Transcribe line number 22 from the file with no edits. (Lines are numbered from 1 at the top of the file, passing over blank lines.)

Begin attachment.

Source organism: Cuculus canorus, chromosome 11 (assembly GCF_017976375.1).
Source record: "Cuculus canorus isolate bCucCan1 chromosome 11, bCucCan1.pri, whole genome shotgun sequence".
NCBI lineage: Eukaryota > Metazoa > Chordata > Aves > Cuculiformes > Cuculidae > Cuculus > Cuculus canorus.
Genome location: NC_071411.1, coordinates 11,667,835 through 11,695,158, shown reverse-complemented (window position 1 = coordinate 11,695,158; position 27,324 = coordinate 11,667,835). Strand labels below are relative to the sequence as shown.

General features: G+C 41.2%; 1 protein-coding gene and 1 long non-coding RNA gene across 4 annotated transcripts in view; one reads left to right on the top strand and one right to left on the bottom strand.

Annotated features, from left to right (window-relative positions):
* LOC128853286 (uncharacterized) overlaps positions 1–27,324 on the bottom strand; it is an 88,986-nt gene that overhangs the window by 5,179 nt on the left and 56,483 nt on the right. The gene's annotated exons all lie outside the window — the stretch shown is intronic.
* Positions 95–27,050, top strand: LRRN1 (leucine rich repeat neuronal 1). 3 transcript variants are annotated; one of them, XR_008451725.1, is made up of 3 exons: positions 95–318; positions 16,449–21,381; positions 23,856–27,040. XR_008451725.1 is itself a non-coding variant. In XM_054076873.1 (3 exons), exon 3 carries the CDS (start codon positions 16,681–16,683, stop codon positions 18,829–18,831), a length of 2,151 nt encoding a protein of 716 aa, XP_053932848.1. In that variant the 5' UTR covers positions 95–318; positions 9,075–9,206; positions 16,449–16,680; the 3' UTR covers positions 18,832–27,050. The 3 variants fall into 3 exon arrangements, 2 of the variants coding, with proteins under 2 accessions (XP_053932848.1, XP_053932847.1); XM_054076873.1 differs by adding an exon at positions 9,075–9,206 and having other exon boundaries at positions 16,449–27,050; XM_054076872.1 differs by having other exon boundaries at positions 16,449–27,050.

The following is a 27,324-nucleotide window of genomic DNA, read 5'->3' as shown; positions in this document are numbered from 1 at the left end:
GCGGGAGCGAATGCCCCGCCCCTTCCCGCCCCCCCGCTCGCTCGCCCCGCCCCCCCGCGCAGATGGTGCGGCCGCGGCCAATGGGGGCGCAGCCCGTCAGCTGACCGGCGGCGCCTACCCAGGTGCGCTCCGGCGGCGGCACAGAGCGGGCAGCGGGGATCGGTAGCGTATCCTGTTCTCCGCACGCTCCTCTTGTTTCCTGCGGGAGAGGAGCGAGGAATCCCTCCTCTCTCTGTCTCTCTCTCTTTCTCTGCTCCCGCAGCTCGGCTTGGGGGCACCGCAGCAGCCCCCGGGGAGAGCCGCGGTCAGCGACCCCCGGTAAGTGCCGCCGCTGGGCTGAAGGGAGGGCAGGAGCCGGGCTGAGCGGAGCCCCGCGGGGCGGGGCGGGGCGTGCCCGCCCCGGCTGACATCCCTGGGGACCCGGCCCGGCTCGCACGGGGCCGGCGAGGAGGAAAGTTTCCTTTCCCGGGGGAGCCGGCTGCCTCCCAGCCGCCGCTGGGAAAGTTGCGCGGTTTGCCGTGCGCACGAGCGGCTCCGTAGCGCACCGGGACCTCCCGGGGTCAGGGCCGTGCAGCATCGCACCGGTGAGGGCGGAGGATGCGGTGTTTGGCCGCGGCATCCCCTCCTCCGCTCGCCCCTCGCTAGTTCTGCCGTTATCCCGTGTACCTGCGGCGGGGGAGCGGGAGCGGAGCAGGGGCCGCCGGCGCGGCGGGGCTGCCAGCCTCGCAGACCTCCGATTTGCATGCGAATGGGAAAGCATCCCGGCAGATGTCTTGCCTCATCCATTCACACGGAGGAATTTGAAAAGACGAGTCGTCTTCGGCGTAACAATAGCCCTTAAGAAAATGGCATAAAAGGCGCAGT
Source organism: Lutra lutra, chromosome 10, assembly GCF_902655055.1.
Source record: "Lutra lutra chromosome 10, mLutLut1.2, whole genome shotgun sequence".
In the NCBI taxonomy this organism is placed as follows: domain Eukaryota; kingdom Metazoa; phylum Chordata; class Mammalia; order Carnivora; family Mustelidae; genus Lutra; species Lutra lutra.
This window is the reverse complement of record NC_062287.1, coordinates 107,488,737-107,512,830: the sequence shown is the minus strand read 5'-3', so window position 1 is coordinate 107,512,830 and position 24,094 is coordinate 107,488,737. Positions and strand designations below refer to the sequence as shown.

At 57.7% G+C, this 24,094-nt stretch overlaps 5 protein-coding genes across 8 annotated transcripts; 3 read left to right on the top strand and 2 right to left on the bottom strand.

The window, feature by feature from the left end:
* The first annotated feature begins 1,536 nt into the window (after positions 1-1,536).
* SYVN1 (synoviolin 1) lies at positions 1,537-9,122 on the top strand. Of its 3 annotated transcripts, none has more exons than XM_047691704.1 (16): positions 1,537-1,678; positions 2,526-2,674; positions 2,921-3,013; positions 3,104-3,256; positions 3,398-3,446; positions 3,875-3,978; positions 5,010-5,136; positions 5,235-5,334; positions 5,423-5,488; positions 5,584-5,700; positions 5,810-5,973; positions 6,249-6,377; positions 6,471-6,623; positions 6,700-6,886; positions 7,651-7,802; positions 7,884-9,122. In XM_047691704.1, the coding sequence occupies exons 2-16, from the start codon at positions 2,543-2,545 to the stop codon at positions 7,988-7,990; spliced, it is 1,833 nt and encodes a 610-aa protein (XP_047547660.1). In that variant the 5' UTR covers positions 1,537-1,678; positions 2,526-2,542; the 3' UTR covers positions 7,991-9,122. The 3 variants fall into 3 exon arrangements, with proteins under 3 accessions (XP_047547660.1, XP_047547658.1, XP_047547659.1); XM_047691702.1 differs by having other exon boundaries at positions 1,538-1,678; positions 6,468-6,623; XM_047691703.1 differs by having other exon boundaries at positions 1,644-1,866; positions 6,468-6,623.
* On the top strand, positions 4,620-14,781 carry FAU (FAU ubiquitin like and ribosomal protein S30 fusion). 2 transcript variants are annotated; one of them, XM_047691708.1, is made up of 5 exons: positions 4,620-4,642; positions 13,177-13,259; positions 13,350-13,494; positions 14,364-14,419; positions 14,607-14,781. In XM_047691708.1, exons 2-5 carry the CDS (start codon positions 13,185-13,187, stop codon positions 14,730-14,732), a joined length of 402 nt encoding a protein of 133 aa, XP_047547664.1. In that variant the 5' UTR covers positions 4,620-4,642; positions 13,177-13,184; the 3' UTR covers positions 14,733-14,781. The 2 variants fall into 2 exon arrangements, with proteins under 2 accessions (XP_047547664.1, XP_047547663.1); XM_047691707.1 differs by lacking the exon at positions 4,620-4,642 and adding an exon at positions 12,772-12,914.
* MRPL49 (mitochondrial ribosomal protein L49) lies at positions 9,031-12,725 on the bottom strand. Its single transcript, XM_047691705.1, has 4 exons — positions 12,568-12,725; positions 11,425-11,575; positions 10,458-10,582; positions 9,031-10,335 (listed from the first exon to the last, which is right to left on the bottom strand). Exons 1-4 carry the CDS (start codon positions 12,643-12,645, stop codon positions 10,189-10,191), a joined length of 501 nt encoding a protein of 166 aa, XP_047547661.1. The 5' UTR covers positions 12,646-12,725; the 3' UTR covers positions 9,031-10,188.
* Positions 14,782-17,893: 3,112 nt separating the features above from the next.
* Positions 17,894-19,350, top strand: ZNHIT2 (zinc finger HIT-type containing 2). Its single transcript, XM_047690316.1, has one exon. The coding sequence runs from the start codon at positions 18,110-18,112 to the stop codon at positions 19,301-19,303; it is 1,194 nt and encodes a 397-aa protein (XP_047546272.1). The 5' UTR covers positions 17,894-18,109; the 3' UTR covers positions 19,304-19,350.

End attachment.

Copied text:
* Positions 17,894-19,350, top strand: ZNHIT2 (zinc finger HIT-type containing 2). Its single transcript, XM_047690316.1, has one exon. The coding sequence runs from the start codon at positions 18,110-18,112 to the stop codon at positions 19,301-19,303; it is 1,194 nt and encodes a 397-aa protein (XP_047546272.1). The 5' UTR covers positions 17,894-18,109; the 3' UTR covers positions 19,304-19,350.